In Delaware, officials have delayed dozens of capital projects, but still expected a $21 million shortfall in the state’s transportation trust fund this summer. The deficit is seen as growing to $1 billion by 2016.
In Texas, a committee recently declared the highway system inadequate and warned lawmakers that congestion would worsen without money for road improvements. Gov. Rick Perry’s plan for a toll road across the state was abandoned in the face of uproar from ranchers whose land would be seized to build it.
In Pennsylvania, 5,906 bridges, or about 27 percent of the state’s total, are graded structurally deficient, the highest rate in the nation, according to the Washington-based policy group Transportation for America.
The emergency closure this month of the 50-year-old Sherman Minton Bridge, one of three spans that connect southern Indiana and Louisville, Ky., has snarled the daily commute for tens of thousands of motorists. Officials found cracks in the steel span, raising safety concerns. The two states have struggled for years to find the money to build two more bridges.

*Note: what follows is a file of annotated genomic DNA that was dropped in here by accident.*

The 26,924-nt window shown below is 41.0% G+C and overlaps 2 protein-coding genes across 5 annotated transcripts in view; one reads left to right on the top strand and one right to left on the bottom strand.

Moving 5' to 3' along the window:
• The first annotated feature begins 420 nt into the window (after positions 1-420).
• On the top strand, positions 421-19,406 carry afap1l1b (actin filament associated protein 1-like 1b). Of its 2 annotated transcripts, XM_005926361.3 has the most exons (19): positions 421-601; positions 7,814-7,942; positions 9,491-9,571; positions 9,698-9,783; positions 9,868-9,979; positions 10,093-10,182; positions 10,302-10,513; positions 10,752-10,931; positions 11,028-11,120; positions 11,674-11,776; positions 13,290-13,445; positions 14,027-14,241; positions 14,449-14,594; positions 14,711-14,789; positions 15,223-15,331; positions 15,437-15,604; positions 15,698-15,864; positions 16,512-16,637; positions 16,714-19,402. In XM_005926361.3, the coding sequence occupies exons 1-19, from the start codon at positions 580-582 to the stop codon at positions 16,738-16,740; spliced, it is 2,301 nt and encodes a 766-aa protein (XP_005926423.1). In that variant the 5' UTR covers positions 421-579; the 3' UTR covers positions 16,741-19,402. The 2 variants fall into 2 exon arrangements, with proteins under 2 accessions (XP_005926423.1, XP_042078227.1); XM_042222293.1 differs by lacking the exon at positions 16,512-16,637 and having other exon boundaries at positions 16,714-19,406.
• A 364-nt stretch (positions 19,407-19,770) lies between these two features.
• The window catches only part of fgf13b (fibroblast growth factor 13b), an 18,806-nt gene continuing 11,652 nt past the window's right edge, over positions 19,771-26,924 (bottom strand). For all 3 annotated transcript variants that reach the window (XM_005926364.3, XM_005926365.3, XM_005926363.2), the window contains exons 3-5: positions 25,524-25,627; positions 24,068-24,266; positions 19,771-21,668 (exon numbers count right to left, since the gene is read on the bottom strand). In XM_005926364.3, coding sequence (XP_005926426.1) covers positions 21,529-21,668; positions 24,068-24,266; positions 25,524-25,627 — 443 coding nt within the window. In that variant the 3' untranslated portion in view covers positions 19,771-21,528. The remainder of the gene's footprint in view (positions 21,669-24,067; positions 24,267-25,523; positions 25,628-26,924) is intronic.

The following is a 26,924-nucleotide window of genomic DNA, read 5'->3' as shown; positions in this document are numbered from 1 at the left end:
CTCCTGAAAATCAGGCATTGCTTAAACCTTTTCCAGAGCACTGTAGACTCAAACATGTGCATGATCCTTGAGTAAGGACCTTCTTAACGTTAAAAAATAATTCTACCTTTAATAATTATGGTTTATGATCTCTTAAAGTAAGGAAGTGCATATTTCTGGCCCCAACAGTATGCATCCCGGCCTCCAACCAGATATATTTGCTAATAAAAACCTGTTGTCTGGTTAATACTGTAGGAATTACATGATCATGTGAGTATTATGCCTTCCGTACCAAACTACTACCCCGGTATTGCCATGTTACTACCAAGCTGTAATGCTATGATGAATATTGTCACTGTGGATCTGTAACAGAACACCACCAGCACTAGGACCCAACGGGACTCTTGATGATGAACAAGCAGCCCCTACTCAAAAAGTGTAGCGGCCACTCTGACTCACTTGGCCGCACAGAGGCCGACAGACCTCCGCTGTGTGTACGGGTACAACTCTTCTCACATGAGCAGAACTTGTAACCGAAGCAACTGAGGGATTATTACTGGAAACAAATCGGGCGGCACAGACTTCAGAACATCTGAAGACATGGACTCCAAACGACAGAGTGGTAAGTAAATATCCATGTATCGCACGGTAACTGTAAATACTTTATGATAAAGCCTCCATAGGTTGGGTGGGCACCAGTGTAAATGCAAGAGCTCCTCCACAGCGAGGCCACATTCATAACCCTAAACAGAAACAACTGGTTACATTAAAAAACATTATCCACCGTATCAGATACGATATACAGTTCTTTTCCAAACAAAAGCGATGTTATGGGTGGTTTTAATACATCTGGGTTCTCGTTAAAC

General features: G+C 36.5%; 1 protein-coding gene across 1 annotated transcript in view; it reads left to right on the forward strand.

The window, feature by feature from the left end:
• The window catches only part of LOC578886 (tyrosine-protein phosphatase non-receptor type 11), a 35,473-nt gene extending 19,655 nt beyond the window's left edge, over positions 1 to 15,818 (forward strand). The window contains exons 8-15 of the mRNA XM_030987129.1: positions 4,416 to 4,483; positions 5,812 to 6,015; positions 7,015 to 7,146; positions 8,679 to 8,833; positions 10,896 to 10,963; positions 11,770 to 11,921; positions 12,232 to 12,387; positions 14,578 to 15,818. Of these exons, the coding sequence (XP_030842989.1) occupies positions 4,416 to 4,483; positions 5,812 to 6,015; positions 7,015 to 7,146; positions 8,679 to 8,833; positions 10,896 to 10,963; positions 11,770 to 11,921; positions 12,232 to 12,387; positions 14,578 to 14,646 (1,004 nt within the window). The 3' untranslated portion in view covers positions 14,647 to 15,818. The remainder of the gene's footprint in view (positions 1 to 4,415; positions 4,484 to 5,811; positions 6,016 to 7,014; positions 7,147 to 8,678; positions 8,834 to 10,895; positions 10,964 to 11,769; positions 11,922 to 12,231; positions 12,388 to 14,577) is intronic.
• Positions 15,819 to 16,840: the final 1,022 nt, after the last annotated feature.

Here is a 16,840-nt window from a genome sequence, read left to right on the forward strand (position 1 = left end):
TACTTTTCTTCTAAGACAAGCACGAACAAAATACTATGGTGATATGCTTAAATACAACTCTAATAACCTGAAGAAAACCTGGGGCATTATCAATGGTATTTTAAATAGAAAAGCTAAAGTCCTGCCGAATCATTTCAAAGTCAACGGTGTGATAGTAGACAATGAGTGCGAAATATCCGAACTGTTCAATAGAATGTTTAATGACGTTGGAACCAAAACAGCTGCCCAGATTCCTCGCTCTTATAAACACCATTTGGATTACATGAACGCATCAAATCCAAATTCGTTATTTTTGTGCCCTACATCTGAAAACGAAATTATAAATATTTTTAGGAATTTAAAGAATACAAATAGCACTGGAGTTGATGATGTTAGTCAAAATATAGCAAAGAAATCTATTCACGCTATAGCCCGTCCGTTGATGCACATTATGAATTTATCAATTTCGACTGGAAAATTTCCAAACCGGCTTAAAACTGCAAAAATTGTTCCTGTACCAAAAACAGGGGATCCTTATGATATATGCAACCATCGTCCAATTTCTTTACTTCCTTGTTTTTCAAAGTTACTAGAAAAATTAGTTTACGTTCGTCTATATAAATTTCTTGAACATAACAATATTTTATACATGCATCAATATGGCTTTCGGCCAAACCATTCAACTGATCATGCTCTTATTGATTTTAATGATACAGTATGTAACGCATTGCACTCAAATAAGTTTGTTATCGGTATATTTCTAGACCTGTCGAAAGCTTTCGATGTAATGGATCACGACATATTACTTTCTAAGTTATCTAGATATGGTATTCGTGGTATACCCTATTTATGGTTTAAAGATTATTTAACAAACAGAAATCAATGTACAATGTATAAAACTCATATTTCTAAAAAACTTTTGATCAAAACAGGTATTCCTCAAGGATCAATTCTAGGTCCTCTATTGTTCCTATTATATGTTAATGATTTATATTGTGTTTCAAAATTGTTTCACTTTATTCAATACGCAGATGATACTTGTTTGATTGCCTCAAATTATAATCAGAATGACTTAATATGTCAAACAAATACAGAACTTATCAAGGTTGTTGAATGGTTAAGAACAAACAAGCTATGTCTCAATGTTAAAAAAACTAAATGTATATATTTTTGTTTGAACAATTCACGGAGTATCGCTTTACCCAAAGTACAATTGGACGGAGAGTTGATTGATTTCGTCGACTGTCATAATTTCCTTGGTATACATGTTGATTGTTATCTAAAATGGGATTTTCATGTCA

Maryland business leaders persuaded the governor and lawmakers to spend more on road construction after a state commission found nearly $1 billion in transportation dollars had been diverted to the general fund budget.
In Georgia, lawmakers approved legislation to allow 12 regions around the state to ask voters next year whether to raise their sales tax by a penny per dollar to pay for an approved list of transportation projects. Officials in the 10-county Atlanta region recently endorsed a $6.14 billion draft list of transportation projects, from light rail to new highways, to ease congestion that’s among the worst in the nation.
The consequences of inaction are severe.
Atkinson’s commission forecast “unimaginable levels of congestion” in the coming decades. Safety will be reduced. Goods and services will cost more. The quality of life will be eroded, and the nation’s economic competitiveness diminished, the commission predicted.
The Federal Highway Administration predicts 40 percent of the nation’s major highways will be congested by 2035 without major fixes.
“Our highways are clogged with traffic. Our skies are the most congested in the world. This is inexcusable,” President Barack Obama told Congress in a speech last week in which he demanded passage of a jobs bill.